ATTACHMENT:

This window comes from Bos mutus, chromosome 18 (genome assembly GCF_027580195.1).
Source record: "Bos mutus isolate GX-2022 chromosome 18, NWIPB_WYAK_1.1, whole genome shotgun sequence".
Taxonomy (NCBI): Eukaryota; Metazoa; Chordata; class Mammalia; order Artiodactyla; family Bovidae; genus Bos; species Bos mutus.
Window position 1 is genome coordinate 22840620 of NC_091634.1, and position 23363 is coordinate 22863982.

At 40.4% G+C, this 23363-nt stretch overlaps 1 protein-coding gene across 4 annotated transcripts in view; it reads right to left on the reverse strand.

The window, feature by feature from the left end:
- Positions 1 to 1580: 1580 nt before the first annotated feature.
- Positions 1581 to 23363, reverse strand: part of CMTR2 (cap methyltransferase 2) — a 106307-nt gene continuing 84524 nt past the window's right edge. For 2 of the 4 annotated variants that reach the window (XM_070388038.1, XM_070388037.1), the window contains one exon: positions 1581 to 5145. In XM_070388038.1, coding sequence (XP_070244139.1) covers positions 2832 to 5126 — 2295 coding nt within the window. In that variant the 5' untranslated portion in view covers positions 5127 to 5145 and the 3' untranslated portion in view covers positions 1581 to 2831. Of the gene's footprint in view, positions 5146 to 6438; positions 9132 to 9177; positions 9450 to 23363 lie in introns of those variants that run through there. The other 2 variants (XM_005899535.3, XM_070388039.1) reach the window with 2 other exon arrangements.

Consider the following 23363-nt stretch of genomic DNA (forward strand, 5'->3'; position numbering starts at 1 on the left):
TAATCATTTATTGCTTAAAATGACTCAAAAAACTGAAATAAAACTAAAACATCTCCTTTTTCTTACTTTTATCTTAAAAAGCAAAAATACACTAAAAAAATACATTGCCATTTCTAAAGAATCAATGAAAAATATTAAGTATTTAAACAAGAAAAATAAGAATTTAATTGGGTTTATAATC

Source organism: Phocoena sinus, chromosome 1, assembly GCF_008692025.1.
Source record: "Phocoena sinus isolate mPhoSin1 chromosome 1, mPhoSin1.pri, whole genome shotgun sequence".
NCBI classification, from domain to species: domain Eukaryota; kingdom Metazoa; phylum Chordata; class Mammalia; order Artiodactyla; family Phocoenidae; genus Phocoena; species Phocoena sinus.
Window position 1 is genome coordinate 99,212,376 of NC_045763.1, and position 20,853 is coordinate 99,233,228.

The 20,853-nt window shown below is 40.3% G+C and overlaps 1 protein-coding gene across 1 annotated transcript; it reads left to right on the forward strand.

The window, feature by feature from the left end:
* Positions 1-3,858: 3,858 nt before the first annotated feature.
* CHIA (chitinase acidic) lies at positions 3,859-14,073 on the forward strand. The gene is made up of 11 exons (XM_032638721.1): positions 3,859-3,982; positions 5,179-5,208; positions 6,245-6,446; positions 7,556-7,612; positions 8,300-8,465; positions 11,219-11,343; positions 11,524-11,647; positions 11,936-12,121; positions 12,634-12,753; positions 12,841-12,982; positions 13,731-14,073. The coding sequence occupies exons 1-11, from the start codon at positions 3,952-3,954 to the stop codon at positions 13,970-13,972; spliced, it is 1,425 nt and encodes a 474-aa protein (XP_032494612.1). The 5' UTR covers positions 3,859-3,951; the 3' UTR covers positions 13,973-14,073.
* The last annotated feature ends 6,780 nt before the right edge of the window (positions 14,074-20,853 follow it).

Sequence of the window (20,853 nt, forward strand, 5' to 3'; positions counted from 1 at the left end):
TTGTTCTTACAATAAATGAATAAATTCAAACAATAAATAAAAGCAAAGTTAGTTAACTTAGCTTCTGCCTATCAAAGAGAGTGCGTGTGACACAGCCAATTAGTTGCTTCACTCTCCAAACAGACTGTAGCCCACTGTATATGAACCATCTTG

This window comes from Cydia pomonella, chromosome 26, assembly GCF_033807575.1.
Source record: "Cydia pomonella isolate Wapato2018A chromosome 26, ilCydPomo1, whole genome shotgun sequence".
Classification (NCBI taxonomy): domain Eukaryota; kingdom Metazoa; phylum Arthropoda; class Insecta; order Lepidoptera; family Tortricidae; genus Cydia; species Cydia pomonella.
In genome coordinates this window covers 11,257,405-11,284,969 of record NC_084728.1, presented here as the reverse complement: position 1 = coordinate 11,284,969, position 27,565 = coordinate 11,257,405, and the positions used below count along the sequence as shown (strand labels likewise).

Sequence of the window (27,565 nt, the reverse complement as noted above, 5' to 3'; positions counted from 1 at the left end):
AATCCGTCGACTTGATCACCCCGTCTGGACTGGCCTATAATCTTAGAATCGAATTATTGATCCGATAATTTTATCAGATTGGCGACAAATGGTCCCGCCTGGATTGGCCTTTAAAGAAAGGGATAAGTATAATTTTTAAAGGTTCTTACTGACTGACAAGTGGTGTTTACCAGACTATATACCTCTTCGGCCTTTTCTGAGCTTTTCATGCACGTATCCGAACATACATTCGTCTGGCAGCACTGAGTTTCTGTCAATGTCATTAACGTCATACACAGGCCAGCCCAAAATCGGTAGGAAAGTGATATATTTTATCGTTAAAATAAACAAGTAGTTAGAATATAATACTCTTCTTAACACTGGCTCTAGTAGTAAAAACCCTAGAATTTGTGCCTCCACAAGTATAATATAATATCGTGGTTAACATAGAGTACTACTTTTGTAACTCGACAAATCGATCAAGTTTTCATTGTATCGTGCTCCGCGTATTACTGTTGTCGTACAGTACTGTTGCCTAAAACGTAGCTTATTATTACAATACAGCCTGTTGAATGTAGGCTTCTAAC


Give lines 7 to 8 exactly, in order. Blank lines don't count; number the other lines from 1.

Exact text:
- Positions 1 to 1580: 1580 nt before the first annotated feature.
- Positions 1581 to 23363, reverse strand: part of CMTR2 (cap methyltransferase 2) — a 106307-nt gene continuing 84524 nt past the window's right edge. For 2 of the 4 annotated variants that reach the window (XM_070388038.1, XM_070388037.1), the window contains one exon: positions 1581 to 5145. In XM_070388038.1, coding sequence (XP_070244139.1) covers positions 2832 to 5126 — 2295 coding nt within the window. In that variant the 5' untranslated portion in view covers positions 5127 to 5145 and the 3' untranslated portion in view covers positions 1581 to 2831. Of the gene's footprint in view, positions 5146 to 6438; positions 9132 to 9177; positions 9450 to 23363 lie in introns of those variants that run through there. The other 2 variants (XM_005899535.3, XM_070388039.1) reach the window with 2 other exon arrangements.